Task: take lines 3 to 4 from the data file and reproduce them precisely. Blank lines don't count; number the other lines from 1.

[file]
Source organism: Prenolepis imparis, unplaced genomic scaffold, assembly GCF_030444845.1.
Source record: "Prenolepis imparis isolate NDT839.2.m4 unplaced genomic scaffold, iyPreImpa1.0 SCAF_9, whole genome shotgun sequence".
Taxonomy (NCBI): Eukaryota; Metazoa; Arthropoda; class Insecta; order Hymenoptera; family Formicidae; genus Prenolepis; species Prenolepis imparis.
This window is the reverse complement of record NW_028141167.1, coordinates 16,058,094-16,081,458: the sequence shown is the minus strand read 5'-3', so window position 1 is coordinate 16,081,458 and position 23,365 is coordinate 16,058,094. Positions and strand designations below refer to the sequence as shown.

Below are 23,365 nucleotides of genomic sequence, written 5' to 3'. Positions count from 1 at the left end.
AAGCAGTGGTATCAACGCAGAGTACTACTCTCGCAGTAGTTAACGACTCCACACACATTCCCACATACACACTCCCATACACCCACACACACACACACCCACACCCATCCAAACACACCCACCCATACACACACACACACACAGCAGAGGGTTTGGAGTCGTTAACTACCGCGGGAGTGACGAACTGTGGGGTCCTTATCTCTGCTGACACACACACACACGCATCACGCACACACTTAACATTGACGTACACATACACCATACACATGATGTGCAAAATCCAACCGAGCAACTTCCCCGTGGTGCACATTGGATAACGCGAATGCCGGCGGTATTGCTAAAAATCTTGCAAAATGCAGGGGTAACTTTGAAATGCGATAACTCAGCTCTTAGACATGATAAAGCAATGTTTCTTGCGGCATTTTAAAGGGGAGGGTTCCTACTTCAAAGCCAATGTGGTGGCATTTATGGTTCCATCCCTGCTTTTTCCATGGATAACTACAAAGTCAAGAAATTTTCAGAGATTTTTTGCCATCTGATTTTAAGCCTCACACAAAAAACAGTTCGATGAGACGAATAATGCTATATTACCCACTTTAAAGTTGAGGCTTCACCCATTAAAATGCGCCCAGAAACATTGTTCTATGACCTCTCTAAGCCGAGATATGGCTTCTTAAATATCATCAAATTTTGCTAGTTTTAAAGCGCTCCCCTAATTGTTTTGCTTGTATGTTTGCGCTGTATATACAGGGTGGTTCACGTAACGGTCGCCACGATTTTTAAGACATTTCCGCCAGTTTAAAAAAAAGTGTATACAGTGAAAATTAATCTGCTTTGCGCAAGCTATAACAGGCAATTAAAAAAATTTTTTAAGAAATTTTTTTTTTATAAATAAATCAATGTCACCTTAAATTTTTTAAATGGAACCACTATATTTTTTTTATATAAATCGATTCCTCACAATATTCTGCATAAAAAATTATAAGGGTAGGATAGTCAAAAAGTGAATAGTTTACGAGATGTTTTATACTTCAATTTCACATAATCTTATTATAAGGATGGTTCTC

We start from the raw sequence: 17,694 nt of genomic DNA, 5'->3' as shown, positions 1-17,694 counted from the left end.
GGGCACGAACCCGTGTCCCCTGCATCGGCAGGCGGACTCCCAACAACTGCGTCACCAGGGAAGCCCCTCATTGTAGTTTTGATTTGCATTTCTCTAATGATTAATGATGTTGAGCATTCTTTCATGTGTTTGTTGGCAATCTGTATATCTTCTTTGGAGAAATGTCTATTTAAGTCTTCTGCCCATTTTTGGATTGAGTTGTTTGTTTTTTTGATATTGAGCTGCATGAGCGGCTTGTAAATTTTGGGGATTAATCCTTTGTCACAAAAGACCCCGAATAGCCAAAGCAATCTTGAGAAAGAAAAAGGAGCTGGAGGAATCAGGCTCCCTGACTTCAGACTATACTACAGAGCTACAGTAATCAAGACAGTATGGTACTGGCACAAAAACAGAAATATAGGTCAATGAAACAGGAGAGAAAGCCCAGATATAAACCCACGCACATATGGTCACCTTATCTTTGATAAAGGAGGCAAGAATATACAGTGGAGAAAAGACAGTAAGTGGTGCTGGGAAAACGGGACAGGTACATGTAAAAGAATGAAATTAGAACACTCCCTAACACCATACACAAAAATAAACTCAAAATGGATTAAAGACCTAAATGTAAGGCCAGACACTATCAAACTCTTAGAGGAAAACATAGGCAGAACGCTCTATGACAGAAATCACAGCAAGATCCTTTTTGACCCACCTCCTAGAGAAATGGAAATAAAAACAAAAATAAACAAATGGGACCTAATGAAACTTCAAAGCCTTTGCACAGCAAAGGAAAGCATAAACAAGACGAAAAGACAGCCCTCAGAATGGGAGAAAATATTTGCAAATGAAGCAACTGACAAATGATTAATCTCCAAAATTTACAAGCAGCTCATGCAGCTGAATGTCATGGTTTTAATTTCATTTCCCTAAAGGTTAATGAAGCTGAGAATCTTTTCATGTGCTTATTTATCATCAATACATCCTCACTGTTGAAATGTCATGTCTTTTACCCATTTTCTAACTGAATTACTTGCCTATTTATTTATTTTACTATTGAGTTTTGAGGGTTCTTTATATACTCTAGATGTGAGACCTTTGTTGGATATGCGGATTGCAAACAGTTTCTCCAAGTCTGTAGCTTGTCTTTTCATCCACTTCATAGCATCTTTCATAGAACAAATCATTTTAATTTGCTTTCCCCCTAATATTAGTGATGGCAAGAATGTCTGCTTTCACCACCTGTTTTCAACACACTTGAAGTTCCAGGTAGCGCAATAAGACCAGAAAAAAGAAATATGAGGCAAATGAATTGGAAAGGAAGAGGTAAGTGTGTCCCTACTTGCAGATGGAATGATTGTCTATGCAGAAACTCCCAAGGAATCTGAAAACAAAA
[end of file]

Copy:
Taxonomy (NCBI): Eukaryota; Metazoa; Arthropoda; class Insecta; order Hymenoptera; family Formicidae; genus Prenolepis; species Prenolepis imparis.
This window is the reverse complement of record NW_028141167.1, coordinates 16,058,094-16,081,458: the sequence shown is the minus strand read 5'-3', so window position 1 is coordinate 16,081,458 and position 23,365 is coordinate 16,058,094. Positions and strand designations below refer to the sequence as shown.